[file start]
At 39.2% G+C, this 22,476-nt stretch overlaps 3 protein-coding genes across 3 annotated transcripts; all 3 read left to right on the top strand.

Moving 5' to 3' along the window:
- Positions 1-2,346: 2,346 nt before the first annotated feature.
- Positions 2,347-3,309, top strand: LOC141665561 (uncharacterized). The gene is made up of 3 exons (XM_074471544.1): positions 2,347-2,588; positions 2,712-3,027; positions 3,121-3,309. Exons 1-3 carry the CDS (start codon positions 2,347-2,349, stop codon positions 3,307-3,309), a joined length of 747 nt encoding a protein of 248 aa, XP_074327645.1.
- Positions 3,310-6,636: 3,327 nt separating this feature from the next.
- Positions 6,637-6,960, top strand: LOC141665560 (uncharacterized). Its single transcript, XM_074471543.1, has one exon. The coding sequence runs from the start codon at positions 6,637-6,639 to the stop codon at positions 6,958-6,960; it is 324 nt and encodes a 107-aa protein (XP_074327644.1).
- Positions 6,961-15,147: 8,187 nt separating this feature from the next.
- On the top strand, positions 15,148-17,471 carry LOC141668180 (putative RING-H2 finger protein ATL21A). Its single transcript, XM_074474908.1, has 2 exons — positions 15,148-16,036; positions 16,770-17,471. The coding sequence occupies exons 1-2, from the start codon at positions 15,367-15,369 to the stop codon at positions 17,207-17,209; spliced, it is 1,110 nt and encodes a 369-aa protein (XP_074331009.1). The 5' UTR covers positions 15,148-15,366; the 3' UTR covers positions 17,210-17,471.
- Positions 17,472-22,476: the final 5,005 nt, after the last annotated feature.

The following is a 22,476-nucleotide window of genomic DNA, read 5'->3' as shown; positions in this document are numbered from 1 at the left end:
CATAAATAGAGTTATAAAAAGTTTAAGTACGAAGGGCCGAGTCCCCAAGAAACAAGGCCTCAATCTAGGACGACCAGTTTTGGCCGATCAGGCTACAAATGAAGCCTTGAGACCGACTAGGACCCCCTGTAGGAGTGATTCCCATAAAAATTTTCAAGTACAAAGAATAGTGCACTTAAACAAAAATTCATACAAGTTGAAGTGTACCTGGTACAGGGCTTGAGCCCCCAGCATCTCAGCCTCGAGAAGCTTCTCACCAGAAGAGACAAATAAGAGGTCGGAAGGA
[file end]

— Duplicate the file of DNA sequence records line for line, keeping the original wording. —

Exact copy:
At 39.2% G+C, this 22,476-nt stretch overlaps 3 protein-coding genes across 3 annotated transcripts; all 3 read left to right on the top strand.

Moving 5' to 3' along the window:
- Positions 1-2,346: 2,346 nt before the first annotated feature.
- Positions 2,347-3,309, top strand: LOC141665561 (uncharacterized). The gene is made up of 3 exons (XM_074471544.1): positions 2,347-2,588; positions 2,712-3,027; positions 3,121-3,309. Exons 1-3 carry the CDS (start codon positions 2,347-2,349, stop codon positions 3,307-3,309), a joined length of 747 nt encoding a protein of 248 aa, XP_074327645.1.
- Positions 3,310-6,636: 3,327 nt separating this feature from the next.
- Positions 6,637-6,960, top strand: LOC141665560 (uncharacterized). Its single transcript, XM_074471543.1, has one exon. The coding sequence runs from the start codon at positions 6,637-6,639 to the stop codon at positions 6,958-6,960; it is 324 nt and encodes a 107-aa protein (XP_074327644.1).
- Positions 6,961-15,147: 8,187 nt separating this feature from the next.
- On the top strand, positions 15,148-17,471 carry LOC141668180 (putative RING-H2 finger protein ATL21A). Its single transcript, XM_074474908.1, has 2 exons — positions 15,148-16,036; positions 16,770-17,471. The coding sequence occupies exons 1-2, from the start codon at positions 15,367-15,369 to the stop codon at positions 17,207-17,209; spliced, it is 1,110 nt and encodes a 369-aa protein (XP_074331009.1). The 5' UTR covers positions 15,148-15,366; the 3' UTR covers positions 17,210-17,471.
- Positions 17,472-22,476: the final 5,005 nt, after the last annotated feature.

The following is a 22,476-nucleotide window of genomic DNA, read 5'->3' as shown; positions in this document are numbered from 1 at the left end:
CATAAATAGAGTTATAAAAAGTTTAAGTACGAAGGGCCGAGTCCCCAAGAAACAAGGCCTCAATCTAGGACGACCAGTTTTGGCCGATCAGGCTACAAATGAAGCCTTGAGACCGACTAGGACCCCCTGTAGGAGTGATTCCCATAAAAATTTTCAAGTACAAAGAATAGTGCACTTAAACAAAAATTCATACAAGTTGAAGTGTACCTGGTACAGGGCTTGAGCCCCCAGCATCTCAGCCTCGAGAAGCTTCTCACCAGAAGAGACAAATAAGAGGTCGGAAGGA